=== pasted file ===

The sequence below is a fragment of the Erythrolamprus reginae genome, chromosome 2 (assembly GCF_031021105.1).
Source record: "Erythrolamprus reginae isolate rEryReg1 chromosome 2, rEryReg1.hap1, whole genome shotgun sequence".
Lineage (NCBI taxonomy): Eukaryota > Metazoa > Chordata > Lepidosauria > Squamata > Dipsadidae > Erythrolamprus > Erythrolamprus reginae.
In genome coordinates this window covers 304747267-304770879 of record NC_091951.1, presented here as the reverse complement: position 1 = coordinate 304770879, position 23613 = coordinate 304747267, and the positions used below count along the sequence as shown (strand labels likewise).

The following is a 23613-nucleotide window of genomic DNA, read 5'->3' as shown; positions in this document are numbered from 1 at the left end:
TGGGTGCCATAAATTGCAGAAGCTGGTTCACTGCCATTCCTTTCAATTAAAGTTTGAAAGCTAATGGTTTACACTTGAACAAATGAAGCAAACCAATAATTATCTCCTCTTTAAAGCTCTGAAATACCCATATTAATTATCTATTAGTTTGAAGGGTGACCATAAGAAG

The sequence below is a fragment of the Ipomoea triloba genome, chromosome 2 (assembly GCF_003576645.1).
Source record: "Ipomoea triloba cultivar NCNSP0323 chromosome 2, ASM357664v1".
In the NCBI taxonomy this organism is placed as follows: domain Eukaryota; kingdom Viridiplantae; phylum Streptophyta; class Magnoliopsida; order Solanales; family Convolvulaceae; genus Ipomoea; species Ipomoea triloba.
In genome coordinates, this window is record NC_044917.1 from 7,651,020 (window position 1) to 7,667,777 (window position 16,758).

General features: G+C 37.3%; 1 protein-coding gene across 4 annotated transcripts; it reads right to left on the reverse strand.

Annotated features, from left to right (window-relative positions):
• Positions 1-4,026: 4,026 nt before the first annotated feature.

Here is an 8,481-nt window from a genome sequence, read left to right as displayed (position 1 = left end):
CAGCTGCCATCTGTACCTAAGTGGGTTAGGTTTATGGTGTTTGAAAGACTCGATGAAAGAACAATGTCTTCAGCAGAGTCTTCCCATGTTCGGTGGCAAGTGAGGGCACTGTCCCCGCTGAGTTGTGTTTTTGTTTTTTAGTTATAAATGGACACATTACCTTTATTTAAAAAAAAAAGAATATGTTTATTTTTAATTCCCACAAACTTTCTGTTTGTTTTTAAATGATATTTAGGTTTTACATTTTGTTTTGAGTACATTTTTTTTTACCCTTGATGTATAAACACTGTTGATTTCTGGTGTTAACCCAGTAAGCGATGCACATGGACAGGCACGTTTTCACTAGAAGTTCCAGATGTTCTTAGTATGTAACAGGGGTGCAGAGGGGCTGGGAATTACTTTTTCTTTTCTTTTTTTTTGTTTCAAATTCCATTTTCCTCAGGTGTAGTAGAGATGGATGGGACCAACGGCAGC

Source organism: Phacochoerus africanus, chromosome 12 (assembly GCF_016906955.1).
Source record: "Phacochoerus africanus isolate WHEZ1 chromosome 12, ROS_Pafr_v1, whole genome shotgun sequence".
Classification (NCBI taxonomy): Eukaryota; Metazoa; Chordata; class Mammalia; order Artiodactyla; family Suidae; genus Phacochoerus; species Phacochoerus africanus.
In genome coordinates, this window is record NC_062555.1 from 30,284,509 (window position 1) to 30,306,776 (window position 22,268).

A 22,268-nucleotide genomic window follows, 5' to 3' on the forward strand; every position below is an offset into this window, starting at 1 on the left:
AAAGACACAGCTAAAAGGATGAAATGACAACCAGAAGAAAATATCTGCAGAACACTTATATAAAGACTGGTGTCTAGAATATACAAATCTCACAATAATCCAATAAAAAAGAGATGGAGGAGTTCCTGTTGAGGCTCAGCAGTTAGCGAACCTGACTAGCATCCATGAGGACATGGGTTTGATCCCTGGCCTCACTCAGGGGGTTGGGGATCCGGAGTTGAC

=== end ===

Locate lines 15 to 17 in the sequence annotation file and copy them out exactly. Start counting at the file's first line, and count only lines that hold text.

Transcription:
CAGCTGCCATCTGTACCTAAGTGGGTTAGGTTTATGGTGTTTGAAAGACTCGATGAAAGAACAATGTCTTCAGCAGAGTCTTCCCATGTTCGGTGGCAAGTGAGGGCACTGTCCCCGCTGAGTTGTGTTTTTGTTTTTTAGTTATAAATGGACACATTACCTTTATTTAAAAAAAAAAGAATATGTTTATTTTTAATTCCCACAAACTTTCTGTTTGTTTTTAAATGATATTTAGGTTTTACATTTTGTTTTGAGTACATTTTTTTTTACCCTTGATGTATAAACACTGTTGATTTCTGGTGTTAACCCAGTAAGCGATGCACATGGACAGGCACGTTTTCACTAGAAGTTCCAGATGTTCTTAGTATGTAACAGGGGTGCAGAGGGGCTGGGAATTACTTTTTCTTTTCTTTTTTTTTGTTTCAAATTCCATTTTCCTCAGGTGTAGTAGAGATGGATGGGACCAACGGCAGC

Source organism: Phacochoerus africanus, chromosome 12 (assembly GCF_016906955.1).
Source record: "Phacochoerus africanus isolate WHEZ1 chromosome 12, ROS_Pafr_v1, whole genome shotgun sequence".